In an interview with Schmuley Boteach this week, Democratic presidential candidate Robert F. Kennedy, Jr. addressed the absurd claim being thrown around that Kennedy is antisemitic because he discussed a differing susceptibility to coronavirus generally for people of several different ethnicities, including ashkenazi.
Welcome to the club, Kennedy. Antisemitism allegations are routinely launched against political commentators, candidates, and office holders, including Donald Trump , who are perceived as threatening the DC gravy train, Indeed, people looking for a politician who is a threat to the expanding power of the US government at the expense of liberty and peace, may look to the presence of such attacks on an individual as an indication that he may be doing some good.
Before that discussion, Kennedy addressed in the interview his views in regard to the nation of Israel, making clear that he is a major Israel booster. Kennedy started off his comments in the interview by stating, “There’s nobody who’s running for president right now in either party who will be a better friend to Israel than me as president, and nobody who will articulate the moral case for Israel with the same erudition, the same persuasive power as me, because I believe it in my heart, it’s core to the values that I was raised with.” Later in his opening comment of the interview, Kennedy declared, “That friendship with Israel and making the moral case for Israel will be a key part of my presidency.”
Kennedy also declared in his opening comment of the interview that he will try as a candidate “to bring the Democratic Party back to its traditional support of Israel and to explain to my children’s generation the historical context and the moral case for Israel.” At least among the top Democratic Congress leaders — and the top Republican Congress leaders as well, though, devotion to the Israel government seems to be running very high already.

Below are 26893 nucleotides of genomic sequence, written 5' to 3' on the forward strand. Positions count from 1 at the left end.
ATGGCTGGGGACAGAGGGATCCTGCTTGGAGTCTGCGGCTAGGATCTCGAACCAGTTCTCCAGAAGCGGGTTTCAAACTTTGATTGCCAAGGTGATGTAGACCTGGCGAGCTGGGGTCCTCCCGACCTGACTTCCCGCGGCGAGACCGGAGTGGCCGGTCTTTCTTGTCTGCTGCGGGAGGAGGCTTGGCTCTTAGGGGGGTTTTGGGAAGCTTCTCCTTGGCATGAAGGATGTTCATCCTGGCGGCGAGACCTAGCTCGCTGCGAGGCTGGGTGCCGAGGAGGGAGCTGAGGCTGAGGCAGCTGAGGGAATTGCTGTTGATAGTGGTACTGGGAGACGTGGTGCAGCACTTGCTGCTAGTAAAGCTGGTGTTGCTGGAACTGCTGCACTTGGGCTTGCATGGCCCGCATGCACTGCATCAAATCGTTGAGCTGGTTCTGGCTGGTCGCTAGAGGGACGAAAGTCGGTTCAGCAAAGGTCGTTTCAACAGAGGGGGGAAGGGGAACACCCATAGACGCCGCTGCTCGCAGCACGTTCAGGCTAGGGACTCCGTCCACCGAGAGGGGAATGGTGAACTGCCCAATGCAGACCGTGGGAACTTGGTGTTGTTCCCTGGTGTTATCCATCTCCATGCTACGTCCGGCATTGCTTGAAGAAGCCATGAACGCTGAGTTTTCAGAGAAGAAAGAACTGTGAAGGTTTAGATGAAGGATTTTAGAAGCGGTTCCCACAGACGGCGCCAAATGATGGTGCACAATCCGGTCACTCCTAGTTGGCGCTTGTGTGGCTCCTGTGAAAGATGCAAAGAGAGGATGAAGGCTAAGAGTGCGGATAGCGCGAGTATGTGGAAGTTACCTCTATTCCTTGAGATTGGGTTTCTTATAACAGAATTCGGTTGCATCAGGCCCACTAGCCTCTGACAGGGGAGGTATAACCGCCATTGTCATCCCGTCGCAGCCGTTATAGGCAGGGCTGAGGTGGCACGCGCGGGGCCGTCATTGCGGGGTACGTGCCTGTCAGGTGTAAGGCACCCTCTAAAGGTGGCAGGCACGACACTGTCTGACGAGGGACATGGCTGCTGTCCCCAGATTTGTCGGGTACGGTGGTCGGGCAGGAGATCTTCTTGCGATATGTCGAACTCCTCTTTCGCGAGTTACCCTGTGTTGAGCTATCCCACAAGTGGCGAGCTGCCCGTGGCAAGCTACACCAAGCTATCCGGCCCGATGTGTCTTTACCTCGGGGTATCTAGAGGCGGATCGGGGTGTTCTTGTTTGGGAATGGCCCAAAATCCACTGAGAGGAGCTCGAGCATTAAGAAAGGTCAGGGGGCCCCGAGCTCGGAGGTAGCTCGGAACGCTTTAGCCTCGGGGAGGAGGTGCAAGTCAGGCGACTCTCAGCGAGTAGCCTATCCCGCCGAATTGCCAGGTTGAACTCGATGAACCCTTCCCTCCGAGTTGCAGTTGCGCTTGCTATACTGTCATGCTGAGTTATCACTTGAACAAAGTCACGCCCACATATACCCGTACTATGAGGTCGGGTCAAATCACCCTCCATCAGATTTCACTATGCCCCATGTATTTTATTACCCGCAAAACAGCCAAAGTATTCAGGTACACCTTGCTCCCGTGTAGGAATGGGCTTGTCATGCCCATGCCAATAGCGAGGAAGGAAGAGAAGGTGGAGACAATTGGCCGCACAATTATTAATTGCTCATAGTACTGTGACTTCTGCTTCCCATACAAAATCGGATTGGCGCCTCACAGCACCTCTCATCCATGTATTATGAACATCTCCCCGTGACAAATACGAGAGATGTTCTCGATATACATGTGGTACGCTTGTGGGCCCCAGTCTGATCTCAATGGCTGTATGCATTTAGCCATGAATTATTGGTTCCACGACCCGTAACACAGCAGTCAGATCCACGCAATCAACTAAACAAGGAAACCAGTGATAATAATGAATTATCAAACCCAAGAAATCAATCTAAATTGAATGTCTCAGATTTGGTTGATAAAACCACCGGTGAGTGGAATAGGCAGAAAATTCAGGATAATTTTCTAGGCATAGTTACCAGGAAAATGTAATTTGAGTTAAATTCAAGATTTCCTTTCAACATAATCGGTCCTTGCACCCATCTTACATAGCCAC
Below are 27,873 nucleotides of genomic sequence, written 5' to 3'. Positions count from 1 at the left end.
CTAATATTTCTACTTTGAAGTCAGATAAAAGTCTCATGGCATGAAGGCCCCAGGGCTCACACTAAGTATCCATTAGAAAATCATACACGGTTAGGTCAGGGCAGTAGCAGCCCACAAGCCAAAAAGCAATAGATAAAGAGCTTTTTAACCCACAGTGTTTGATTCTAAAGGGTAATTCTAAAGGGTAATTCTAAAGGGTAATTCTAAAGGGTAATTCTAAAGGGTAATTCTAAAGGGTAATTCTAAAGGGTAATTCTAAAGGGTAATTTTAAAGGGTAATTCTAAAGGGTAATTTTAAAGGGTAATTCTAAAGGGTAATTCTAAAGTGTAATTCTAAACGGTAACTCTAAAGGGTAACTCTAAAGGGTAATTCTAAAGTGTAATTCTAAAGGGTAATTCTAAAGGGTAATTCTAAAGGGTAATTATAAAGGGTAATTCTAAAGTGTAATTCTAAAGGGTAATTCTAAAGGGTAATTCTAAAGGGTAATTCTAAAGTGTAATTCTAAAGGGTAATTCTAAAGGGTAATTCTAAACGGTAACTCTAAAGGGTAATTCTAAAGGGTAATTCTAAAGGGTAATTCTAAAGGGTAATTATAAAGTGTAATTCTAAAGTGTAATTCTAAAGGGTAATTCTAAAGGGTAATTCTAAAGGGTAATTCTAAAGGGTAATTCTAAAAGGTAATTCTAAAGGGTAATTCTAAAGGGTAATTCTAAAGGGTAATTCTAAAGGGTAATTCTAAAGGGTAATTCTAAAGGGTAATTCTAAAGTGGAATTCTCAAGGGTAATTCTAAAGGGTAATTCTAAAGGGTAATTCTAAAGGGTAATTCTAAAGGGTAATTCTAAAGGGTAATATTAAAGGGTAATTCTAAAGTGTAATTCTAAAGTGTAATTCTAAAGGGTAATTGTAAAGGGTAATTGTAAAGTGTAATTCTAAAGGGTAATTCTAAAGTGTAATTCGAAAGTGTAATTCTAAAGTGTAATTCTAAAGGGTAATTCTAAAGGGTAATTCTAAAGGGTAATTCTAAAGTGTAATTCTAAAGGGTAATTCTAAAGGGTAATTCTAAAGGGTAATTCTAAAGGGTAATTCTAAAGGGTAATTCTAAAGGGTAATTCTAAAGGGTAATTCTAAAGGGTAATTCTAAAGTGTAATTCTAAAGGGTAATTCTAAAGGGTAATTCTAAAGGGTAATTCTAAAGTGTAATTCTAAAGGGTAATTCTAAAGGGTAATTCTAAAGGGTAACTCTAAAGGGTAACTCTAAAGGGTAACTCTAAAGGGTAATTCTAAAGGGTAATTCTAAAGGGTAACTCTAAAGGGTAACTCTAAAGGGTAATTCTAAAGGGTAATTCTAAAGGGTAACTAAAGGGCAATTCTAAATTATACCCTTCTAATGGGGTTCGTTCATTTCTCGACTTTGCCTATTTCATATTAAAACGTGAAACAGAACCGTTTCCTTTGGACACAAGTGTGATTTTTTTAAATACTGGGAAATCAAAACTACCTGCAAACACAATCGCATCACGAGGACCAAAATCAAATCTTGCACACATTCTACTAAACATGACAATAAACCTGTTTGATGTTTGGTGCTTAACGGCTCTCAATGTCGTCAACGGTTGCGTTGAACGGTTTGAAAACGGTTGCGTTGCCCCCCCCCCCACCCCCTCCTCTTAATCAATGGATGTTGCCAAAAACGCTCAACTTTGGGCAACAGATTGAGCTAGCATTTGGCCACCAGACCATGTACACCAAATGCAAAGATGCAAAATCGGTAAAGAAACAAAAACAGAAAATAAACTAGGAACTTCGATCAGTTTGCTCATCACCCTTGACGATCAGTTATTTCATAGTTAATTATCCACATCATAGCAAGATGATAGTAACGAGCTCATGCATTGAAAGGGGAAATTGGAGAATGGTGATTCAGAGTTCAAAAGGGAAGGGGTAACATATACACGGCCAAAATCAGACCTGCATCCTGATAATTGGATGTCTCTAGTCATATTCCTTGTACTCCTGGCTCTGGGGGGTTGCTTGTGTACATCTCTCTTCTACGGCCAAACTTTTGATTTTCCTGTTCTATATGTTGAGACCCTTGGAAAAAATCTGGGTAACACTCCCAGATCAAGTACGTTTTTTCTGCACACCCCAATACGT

Further argued Kennedy in his opening comment, Israel expends great effort at the risk of its own soldiers to “avoid civilian casualties” in dealing with threats from its adversaries and is not an apartheid state. Later in the interview, Kennedy further asserted that a Palestinian has “much more rights in Israel than in any of the neighboring countries” and that “the best place” and “the safest place” in the Middle East for a Palestinian dissident to criticize his government is in Israel.
Piling more praise upon the Israel government, Kennedy stated that “The huge difference between the way Israel conducts itself, the civilized and moral case for Israel, is the way it conducts itself in wartime: always targeting military targets when it’s surrounded by enemies who have pledged themselves and who consistently target civilian targets as civilians — just people who happen to be jewish — as legitimate military targets.”
“Israel has steadfastly preserved itself as this oasis of democracy, of compassion, in the midst of a sea of totalitarianism and tyranny,” asserted Kennedy before the interview proceeded to other matters. Then, in his concluding remarks of the interview, Kennedy returned to discussion of his views regarding Israel, stating that “anybody who sees the history of Israel, who understands what really happened, knows that Israel has done everything that it possibly can to bring peace to that region, to bring peace and justice to the Palestinian people who live in Israel and along its borders, and is an absolute oasis of freedom.”
Reprinted with permission from the Ron Paul Institute for Peace and Prosperity.